A trailer for the new film Stonewall, directed by Roland Emmerich, has just been released online -- and it has the LGBT community up in arms. While the movie claims to celebrate the "unsung heroes" of the LGBT civil rights movement, a quick look at the trailer and the cast list proves the film does anything but.
For one thing, the film centers around a fictional character rather than any of the real people involved in the movement. This would be a puzzling choice all on its own, but it also seems that the filmmakers neglected to include many of the major players in the real life Stonewall Riots altogether, like Sylvia Rivera, Tammy Novak, or Miss Major -- drag performers, trans women, and women of color.
Trans activist Marsha P. Johnson appears in the film, but only as a background character. Black butch icon Stormé De Larverie also seems to be missing from the lineup, as well as bisexual activist Brenda Howard, the creator of the first pride parade after the riots. Why are their achievements being downplayed or outright ignored in the film?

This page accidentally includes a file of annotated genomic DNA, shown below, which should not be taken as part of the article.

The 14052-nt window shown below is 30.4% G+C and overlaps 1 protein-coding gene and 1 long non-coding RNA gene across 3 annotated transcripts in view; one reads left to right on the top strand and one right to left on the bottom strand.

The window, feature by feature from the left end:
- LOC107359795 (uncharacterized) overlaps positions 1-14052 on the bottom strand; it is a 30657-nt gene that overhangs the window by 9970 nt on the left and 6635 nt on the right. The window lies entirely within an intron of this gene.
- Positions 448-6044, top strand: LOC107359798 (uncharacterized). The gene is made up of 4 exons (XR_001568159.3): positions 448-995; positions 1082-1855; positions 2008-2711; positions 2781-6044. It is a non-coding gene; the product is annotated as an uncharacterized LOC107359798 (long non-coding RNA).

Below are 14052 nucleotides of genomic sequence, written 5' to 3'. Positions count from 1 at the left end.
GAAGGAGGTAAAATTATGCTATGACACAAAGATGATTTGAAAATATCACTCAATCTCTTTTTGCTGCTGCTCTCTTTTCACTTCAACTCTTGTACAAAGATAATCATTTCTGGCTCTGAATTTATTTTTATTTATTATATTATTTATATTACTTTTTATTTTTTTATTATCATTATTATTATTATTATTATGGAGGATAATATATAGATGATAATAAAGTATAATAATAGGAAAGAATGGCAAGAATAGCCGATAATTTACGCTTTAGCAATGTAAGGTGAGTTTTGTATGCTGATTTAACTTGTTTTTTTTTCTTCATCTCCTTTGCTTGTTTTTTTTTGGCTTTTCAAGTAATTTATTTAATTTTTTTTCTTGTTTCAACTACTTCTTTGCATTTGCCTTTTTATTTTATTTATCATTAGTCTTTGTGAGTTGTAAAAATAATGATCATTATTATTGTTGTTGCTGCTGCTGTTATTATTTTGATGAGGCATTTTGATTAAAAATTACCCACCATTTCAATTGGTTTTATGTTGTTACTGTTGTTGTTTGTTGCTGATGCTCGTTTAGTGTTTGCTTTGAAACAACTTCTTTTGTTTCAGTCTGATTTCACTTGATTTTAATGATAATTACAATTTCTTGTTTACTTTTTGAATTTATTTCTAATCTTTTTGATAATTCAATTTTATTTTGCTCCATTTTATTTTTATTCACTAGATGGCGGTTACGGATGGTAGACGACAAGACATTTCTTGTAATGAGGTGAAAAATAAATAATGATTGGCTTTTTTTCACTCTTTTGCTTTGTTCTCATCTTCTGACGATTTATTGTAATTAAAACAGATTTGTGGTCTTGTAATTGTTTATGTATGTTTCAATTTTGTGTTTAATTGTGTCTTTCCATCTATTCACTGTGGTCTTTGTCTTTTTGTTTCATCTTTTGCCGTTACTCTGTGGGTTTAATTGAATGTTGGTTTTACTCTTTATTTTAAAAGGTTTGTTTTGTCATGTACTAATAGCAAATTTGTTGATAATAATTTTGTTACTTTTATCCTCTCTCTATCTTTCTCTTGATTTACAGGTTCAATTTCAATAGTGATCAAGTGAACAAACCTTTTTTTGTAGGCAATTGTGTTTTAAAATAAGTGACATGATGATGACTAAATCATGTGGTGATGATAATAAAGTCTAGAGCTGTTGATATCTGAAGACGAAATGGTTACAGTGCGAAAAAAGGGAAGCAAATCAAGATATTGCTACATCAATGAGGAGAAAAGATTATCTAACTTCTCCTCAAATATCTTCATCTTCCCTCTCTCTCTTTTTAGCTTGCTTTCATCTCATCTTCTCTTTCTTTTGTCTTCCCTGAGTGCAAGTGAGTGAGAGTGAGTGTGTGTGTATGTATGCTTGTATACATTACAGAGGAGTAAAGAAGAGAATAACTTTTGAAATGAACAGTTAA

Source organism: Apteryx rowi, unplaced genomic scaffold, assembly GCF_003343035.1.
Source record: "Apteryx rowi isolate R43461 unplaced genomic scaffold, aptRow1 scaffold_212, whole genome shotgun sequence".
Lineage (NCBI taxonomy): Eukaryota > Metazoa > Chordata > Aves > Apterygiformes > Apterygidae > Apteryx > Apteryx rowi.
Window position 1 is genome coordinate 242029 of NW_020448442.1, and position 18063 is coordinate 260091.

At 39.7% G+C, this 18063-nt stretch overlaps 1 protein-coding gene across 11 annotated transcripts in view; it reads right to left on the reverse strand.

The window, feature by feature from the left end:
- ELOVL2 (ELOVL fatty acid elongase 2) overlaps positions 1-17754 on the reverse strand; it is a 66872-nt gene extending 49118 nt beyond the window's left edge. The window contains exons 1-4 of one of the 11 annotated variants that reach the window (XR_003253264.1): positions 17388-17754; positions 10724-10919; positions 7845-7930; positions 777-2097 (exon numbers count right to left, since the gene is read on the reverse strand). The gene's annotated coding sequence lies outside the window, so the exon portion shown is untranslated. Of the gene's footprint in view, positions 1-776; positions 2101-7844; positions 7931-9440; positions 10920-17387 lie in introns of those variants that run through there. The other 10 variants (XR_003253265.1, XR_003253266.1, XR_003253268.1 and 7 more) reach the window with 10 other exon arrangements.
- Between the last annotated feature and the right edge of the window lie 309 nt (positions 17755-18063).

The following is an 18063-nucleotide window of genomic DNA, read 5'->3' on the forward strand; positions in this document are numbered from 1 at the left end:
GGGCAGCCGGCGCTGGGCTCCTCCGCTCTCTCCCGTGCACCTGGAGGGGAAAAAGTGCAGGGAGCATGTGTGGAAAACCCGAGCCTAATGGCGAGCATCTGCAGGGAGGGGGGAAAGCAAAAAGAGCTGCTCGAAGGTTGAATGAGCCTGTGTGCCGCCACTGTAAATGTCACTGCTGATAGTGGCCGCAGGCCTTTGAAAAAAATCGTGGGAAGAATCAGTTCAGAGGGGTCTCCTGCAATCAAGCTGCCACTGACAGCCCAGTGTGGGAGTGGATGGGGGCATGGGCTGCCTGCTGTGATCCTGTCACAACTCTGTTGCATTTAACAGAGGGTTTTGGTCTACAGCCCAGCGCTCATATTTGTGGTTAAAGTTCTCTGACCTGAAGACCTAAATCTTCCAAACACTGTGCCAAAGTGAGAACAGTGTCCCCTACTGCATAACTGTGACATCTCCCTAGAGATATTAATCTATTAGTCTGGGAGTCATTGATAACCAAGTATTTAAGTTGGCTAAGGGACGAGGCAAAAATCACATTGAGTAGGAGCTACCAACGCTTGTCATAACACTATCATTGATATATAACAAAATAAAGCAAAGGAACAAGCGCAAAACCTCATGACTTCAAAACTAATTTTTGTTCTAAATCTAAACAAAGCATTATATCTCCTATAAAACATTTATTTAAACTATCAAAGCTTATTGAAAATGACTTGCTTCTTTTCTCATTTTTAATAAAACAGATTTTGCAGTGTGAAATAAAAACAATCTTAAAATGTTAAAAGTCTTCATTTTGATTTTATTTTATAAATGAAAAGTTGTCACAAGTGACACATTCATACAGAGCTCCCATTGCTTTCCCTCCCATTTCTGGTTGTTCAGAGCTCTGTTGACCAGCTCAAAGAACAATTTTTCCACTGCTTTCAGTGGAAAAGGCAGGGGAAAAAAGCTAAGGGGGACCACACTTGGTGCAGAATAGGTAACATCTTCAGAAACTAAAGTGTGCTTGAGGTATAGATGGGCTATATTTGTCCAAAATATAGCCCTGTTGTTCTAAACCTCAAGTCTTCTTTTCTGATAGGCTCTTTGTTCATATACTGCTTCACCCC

While there were certainly white, gender-conforming gay men involved in the Stonewall Riots, and their role should be celebrated, this can't come at the expense of the lesbians and bi women, trans women, and people of color who played a pivotal role in this civil rights struggle. Imagine the outrage if a film about the black civil rights movement simply left out the role of Rosa Parks. This film erases the contributions of these brave activists and does not present an accurate picture of Stonewall.
While I'm no advocate of censorship, I think we have a responsibility to counter the inaccurate message of this film. When Stonewall comes out on September 25th, I'd like to see the screening of a second film that reflects the true diversity of the LGBT community in the same theaters. One suggested alternative is the documentary Paris is Burning, depicting the lives of gay and trans communities of color in the 1980s.
Please sign this petition asking Landmark Theatres to commit to screening an alternate film that's more historically accurate if they choose to screen Stonewall.
Dear Mr. Wagner and Mr. Cuban,
We, the undersigned would like you to consider airing an alternate film alongside Stonewall on its September 25th, 2015 release date.
This film erases the contributions of many brave trans women of color and mischaracterizes a pivotal event in the LGBT rights movement. Due to this, we ask that you consider screening a more historically-accurate film as well, such as the 1990 documentary Paris is Burning.